On Monday night, William Murphy, Jr., held a press conference in a West Baltimore church. Murphy is a long-time Baltimore lawyer—he cameoed as himself on The Wire—and he is now the attorney to the family of Freddie Gray. Gray sustained fatal injuries this month under mysterious circumstances in the back of a Baltimore City police van.
You can watch nearly his full speech on MSNBC’s website: It’s a remarkable piece of seemingly off-the-cuff rhetoric, sweeping through centuries of Black American experience and arriving at the present day.
Once in the present, he turns to police treatment of black people:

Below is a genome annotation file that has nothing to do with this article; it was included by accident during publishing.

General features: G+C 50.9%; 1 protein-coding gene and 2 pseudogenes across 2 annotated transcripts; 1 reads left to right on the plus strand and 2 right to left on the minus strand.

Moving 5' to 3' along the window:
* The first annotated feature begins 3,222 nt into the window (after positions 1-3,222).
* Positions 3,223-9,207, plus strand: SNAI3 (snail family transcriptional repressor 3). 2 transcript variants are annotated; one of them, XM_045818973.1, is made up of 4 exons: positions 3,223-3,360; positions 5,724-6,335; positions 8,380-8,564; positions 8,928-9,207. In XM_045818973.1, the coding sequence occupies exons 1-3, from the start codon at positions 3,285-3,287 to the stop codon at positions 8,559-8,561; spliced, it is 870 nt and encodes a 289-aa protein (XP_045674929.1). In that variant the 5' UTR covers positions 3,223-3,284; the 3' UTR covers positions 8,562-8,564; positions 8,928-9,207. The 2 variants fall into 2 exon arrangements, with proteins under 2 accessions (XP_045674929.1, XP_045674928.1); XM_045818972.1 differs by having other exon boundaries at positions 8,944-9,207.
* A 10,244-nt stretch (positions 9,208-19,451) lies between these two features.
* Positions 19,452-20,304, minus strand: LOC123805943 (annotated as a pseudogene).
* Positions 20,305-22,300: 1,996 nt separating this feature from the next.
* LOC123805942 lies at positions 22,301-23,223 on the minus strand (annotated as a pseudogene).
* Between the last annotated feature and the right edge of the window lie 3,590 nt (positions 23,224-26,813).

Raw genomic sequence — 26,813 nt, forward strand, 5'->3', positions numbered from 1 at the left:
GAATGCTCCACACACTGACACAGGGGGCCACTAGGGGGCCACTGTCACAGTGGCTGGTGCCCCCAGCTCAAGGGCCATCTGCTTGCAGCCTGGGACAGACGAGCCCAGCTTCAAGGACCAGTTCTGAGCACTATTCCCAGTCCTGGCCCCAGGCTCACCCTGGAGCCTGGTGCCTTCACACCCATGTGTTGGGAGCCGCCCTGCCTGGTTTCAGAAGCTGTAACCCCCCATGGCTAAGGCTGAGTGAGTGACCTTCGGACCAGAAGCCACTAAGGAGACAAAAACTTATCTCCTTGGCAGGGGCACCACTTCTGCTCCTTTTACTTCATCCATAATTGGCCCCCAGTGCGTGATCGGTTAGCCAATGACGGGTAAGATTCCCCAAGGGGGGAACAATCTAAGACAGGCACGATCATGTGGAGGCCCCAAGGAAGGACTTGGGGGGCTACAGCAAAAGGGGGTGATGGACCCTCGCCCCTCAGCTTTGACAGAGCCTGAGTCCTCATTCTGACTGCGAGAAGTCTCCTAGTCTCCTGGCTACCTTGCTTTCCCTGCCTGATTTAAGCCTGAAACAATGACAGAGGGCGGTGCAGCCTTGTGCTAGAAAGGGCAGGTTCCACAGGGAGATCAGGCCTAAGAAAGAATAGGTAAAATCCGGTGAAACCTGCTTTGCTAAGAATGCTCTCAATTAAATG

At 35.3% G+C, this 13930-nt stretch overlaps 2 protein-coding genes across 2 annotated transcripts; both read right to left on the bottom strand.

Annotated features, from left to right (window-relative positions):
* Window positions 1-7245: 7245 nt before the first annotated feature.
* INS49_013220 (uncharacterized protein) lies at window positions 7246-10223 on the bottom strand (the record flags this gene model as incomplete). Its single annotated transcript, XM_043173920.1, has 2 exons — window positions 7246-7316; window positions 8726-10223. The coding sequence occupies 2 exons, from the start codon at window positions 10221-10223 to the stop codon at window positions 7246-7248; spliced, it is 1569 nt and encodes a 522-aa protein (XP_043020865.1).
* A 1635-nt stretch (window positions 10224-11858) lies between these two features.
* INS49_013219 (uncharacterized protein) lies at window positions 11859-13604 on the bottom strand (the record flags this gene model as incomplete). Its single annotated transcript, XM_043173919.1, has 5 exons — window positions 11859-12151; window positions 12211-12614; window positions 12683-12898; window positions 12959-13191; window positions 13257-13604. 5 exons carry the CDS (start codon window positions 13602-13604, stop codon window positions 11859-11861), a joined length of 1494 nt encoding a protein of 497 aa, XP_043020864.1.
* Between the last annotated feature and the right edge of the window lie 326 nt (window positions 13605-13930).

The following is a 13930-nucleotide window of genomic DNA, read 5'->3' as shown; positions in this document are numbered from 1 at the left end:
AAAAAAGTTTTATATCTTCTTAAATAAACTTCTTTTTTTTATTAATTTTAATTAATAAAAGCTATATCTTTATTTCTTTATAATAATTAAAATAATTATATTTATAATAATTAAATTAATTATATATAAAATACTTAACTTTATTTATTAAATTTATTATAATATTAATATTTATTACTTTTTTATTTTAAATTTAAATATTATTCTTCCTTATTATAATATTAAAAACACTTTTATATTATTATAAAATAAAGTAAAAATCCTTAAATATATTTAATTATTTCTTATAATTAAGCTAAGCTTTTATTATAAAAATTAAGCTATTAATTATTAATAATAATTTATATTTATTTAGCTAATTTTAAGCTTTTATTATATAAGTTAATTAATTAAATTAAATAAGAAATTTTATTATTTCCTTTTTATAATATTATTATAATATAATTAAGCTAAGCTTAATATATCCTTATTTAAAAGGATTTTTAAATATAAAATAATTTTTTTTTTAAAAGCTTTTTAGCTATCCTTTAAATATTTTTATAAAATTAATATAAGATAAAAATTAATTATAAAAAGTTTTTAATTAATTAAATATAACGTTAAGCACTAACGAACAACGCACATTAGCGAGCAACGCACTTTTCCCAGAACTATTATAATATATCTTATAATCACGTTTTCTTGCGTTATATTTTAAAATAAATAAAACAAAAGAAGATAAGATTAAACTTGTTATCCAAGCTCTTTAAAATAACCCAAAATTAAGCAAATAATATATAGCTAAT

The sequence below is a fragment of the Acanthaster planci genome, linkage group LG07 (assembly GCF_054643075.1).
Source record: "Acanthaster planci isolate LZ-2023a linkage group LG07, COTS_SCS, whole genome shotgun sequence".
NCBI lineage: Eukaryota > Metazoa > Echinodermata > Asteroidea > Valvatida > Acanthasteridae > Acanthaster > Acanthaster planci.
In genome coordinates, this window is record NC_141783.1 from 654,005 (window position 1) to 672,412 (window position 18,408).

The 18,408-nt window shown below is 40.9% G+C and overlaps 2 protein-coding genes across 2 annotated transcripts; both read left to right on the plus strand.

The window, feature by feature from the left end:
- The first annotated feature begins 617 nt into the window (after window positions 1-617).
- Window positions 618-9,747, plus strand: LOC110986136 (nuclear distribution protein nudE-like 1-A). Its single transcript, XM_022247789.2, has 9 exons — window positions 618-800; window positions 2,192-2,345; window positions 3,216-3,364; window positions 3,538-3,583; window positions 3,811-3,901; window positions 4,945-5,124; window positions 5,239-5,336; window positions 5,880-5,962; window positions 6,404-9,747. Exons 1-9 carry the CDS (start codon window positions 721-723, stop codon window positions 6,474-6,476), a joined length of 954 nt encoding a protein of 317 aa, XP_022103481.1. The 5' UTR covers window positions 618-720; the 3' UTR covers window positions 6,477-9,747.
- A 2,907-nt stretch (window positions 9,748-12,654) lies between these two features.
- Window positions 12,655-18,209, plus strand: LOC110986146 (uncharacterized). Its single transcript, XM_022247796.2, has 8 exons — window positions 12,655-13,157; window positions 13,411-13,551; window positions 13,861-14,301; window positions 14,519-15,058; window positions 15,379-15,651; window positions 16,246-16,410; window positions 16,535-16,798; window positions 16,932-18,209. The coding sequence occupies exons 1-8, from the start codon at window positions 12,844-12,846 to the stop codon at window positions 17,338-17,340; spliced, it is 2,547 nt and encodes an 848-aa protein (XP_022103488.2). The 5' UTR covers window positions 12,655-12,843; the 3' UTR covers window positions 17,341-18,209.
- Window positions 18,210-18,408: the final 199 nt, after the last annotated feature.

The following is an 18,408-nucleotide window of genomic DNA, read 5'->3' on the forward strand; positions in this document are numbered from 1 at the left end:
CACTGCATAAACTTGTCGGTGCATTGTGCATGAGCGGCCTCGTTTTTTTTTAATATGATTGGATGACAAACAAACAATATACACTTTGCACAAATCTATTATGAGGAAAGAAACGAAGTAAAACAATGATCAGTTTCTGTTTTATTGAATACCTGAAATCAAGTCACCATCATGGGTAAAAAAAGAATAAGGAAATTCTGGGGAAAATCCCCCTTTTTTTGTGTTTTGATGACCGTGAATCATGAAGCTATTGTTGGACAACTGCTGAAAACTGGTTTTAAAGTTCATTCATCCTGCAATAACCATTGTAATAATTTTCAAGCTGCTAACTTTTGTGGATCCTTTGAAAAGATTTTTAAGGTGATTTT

[The police] used to be able to get away with lying about it. And there were lots of people in the establishment anxious to believe them over anybody black.
Thank God for cellphone video cameras. Thank God for cellphone video cameras, because now the truth is finally coming out. And it’s ugly.
At his first “thank God,” amens go up from the crowd.
It’s a commonplace to note now that the most significant images in the criminal-justice reform movement have not been shot by professional photographers, nor by police body cameras, but by ordinary people wielding only their phones. Feidin Santana’s video of Walter Scott. Ramsey Orta’s video of Eric Garner. Even the still image, shot through curtains, of Michael Brown’s body on Canfield Drive.